Additionally there was an announcement about a new program to get third-party identity providers (STS providers) tested and approved with Office 365 quicker. If you want to get one that you are working approved, recommend to them to read this -

New Office 265 Multi-Factor Authentication and Roadmap Announcement

There as a big announcement that was publically disclosed recently that Multi-Factor Authentication (MFA) was added to the Office 365 service - Here is a detailed article about it - This is a really exciting announcement about for MFA, two-factor authentication, 2FA, etc.

However I like to make clear that Office 365 has always been able to support 2FA and this was achievable through configuration of federation with ADFS (or other STS servers). So it is possible to integrated RSA, smart cards, etc. but the policy for third-party 2FA is managed by the customer and enforced through ADFS (or other STS servers). The new Office 365 MFA offering discussed here will be immensely valuable to customers who do not have federated authentication and are using Cloud Based IDs. If you do not know much about Office 365 authentication, I recommend you start with the Service Description and read some of the linked articles -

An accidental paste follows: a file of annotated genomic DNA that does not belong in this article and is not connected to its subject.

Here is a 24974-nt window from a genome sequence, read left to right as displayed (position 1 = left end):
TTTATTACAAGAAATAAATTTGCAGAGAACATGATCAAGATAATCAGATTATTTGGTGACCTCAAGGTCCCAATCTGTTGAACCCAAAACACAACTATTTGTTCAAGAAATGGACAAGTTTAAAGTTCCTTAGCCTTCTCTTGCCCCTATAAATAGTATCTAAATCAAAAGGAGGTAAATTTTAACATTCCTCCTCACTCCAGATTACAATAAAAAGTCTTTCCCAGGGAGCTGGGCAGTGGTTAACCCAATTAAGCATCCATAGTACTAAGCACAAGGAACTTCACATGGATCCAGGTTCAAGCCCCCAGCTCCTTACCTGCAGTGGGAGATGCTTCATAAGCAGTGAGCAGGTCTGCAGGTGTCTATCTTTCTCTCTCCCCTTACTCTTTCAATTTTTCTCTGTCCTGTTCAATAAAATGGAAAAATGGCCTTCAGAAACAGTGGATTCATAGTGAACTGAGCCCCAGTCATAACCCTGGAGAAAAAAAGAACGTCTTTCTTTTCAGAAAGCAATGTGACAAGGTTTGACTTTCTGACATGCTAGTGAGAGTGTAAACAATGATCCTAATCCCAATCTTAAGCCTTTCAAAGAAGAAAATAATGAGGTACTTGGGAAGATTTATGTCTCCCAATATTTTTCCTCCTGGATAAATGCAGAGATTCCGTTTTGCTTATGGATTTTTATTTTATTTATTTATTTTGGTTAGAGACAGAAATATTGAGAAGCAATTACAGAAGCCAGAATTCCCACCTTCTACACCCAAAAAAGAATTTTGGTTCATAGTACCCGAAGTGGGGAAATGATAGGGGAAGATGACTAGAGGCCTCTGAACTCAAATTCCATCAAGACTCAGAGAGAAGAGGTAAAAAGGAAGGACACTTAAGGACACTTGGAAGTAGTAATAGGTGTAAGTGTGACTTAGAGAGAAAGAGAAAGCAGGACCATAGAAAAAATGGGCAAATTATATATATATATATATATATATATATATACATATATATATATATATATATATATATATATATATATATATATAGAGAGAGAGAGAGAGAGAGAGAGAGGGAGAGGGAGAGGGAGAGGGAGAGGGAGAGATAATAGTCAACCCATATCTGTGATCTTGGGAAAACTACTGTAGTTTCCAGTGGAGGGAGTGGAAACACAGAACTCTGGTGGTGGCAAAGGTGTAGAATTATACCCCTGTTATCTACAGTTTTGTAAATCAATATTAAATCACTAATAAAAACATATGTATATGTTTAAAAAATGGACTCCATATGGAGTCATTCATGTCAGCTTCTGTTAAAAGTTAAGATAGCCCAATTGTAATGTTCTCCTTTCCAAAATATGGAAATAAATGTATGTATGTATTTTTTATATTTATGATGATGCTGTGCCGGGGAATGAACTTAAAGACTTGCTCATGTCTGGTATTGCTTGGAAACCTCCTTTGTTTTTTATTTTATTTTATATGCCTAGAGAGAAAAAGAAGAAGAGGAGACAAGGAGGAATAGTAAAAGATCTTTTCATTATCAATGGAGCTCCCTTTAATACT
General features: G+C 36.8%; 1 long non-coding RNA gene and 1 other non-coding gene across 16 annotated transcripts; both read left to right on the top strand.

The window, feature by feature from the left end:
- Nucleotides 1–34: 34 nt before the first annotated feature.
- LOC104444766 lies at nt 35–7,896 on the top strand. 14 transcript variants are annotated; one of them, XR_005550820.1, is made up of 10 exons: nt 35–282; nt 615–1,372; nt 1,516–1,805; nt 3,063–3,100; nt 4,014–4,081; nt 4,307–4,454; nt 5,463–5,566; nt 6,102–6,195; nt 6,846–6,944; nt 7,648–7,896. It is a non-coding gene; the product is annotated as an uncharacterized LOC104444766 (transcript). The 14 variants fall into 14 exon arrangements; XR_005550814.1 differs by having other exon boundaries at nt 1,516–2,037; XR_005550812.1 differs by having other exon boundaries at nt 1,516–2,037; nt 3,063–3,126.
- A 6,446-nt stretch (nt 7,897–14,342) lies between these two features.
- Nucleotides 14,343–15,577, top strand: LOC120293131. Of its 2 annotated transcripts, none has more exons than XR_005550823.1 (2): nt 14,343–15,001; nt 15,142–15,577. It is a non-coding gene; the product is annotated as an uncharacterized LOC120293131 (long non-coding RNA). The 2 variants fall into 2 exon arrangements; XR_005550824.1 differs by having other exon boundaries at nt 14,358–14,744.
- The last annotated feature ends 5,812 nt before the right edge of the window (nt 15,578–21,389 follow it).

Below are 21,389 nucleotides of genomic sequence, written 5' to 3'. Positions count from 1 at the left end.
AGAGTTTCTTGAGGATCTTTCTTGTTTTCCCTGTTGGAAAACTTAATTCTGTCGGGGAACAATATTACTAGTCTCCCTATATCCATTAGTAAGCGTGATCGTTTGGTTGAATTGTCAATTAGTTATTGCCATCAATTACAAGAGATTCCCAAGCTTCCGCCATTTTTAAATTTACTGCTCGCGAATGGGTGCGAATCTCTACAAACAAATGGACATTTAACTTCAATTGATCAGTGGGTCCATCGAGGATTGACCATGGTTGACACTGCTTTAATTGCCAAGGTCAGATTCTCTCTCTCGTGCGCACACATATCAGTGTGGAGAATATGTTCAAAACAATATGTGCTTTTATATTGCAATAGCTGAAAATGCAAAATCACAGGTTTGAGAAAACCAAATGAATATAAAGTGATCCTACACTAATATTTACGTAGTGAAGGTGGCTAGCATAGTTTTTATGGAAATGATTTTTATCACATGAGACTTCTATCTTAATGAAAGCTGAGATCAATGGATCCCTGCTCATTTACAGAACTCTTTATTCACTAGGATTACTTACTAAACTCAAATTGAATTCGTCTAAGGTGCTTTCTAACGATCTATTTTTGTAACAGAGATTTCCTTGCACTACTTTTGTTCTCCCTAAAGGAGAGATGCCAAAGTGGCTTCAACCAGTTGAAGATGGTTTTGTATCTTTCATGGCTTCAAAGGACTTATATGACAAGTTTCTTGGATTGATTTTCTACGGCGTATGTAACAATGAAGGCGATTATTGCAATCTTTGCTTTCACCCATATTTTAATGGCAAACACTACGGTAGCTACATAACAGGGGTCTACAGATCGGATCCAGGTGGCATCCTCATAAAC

Another important announcement discussed is that Office 2013 client applications “native multi-factor authentication for applications such as Outlook, Lync, Word, Excel, PowerPoint, PowerShell, and OneDrive for Business, with a release date planned for later in 2014”. This will work with this new solution Office 365 MFA as well as third-party 2FA solutions that have been implemented on-premise (i.e. RSA, smart cards, etc.).